The Meeting for Worship is at the core of Quaker practice. There, Friends gather together in expectant silence, waiting upon God. Meeting for Worship is different from solitary prayer. The strength and focus of the community draw one who is distracted back toward the Center. In the embrace of the Meeting, an individual may be more willing to be searched by the Light that exposes weaknesses and shortcomings, and challenges the worshiper to transformation. Together, we can more clearly see Truth; we can better receive and understand continuing revelation.
The Philadelphia Quaker William Penn wrote the following query, which captures this spirit in the language of his time: When you come to your meetings…do you sit down in True Silence, resting from your own Will and Workings, and waiting upon the Lord, with your minds fixed in that Light wherewith Christ has enlightened you, until the Lord breathes life in you, refresheth you, and prepares you, and your spirits and souls, to make you fit for his service, that you may offer unto him a pure and spiritual sacrifice?
Conducting worship under the leading of Divine Will, Friends assemble in the silence without prearranged program. Each tries to still the inward clamor of personal anxieties and ambitions, listening for the voice of the Inner Guide, endeavoring to be faithful to its instruction. Such faithfulness may require an outward silence. It may require one to rise and speak words that do not come easily, which may not be fully understood, or which may be uncomfortable. It may require action, or restraint of action, by some individual or the whole Meeting, outside the Meeting for Worship.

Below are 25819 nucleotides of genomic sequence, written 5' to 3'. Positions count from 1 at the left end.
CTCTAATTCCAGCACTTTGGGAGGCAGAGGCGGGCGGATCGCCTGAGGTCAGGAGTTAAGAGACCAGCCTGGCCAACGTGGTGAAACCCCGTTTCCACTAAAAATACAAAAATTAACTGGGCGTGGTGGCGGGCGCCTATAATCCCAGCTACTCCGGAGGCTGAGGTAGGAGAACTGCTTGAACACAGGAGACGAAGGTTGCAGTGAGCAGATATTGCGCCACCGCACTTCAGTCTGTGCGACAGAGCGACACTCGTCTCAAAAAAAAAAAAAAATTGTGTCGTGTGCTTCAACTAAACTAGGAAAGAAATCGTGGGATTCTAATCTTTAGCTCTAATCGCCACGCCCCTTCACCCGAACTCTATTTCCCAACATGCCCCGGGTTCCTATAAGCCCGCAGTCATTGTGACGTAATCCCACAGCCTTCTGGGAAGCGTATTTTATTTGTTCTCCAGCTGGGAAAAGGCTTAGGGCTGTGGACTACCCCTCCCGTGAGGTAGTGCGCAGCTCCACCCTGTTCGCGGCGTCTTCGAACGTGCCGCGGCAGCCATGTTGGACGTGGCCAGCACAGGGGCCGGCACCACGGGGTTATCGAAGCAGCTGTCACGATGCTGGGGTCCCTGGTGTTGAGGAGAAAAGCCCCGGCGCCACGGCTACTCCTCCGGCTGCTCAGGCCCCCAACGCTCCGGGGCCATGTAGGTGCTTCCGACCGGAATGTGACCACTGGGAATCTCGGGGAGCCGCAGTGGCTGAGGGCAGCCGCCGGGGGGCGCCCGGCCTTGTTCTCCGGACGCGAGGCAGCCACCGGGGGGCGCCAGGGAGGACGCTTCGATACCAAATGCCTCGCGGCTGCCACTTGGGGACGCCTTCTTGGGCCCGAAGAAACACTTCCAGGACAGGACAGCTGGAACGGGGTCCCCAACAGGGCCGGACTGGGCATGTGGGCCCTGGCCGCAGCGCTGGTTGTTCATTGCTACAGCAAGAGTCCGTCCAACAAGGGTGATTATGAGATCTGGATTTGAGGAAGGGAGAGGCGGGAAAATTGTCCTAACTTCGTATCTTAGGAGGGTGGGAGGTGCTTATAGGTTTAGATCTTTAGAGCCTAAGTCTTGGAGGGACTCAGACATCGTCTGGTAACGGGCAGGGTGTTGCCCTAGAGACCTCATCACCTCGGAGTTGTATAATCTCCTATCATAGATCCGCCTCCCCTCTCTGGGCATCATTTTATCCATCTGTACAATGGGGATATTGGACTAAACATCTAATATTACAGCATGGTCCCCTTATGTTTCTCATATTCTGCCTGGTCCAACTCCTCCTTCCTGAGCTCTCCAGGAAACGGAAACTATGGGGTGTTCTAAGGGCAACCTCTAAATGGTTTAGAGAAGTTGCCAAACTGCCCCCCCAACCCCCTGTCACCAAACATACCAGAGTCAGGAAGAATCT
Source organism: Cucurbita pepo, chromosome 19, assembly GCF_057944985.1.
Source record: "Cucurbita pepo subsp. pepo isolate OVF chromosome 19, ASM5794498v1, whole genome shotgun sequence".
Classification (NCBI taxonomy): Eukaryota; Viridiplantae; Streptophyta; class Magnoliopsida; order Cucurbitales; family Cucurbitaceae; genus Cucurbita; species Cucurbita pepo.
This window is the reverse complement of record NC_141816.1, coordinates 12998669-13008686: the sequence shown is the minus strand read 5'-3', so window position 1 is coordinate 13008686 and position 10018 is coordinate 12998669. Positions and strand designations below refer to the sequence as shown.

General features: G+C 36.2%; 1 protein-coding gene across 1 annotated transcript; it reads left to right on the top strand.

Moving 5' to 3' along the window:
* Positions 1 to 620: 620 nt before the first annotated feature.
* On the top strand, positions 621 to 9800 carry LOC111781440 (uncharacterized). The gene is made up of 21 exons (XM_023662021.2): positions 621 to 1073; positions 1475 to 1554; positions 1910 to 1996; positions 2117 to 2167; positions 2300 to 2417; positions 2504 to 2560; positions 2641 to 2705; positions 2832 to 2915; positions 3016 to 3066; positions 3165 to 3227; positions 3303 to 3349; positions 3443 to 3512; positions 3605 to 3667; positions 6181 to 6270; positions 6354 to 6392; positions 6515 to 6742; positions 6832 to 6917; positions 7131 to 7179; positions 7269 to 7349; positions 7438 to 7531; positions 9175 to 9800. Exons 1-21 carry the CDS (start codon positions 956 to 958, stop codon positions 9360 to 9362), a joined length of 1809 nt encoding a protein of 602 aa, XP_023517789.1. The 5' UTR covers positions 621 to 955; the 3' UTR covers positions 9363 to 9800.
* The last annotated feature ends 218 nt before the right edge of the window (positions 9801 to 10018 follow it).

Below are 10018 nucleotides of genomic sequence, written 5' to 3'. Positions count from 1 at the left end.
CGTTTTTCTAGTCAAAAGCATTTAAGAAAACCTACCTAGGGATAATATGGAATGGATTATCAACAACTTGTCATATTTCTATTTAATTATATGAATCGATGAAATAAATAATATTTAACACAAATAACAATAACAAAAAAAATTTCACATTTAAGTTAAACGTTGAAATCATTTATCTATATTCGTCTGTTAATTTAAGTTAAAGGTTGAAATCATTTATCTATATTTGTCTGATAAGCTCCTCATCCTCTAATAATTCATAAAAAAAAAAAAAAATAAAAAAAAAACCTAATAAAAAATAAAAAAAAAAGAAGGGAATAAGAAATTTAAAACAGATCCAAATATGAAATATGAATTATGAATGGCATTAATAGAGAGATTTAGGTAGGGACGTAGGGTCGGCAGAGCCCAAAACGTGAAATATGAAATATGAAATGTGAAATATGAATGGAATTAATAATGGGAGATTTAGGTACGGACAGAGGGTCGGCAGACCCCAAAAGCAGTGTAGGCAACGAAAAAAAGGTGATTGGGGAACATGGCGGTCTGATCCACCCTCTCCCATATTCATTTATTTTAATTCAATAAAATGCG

During worship, all share responsibility for vocal ministry. God may call upon any one, regardless of experience or education, age or gender, to be a messenger. No one is excluded from the possibility of such service just as no one is appointed in advance to preach or pray at a particular Meeting for Worship. When someone does offer vocal ministry, Friends seek to be open, notwithstanding any hesitations or imperfection in the speaker’s words. An unexpected message may touch hearts, reveal the wisdom from the Source, and encourage the growth of the Seed within.
During Meeting for Worship, Friends seek connection to one another and to God dwelling among them. In some Meetings, the vocal ministry will have a common theme, each message deepening and enriching the other, and connecting to one’s own thoughts. Some Meetings are entirely silent. At a gathered Meeting, “the sense is present that a new Life and Power has entered our midst” (Thomas Kelly, The Gathered Meeting). Not every Meeting is a gathered Meeting, and not everyone has the same perception of a particular Meeting.
In nurturing its worship, a Meeting that is experiencing an extended period of arid silence might try to encourage those who are reluctant to speak to be faithful to the call when it comes. Another Meeting, where many vocal messages have come from speakers with questionable discernment, may seek to encourage a greater spiritual depth in both the silence and the words. Seeking what George Fox referred to as the “universal, true, and perfect worship,” Friends return in faith to God for guidance.
Wendy Swallow, Clerk of Reno Friends Meeting, email@example.com
(Note: Instead of writing a blog this month, I chose an important section from PYM’s Faith and Practice. We will hold a Quakerism 101 class on Speaking in Silent Worship on Sun. March 18 from 8:45 am to 9:45 am in the Meeting House, if you are interested in learning more.)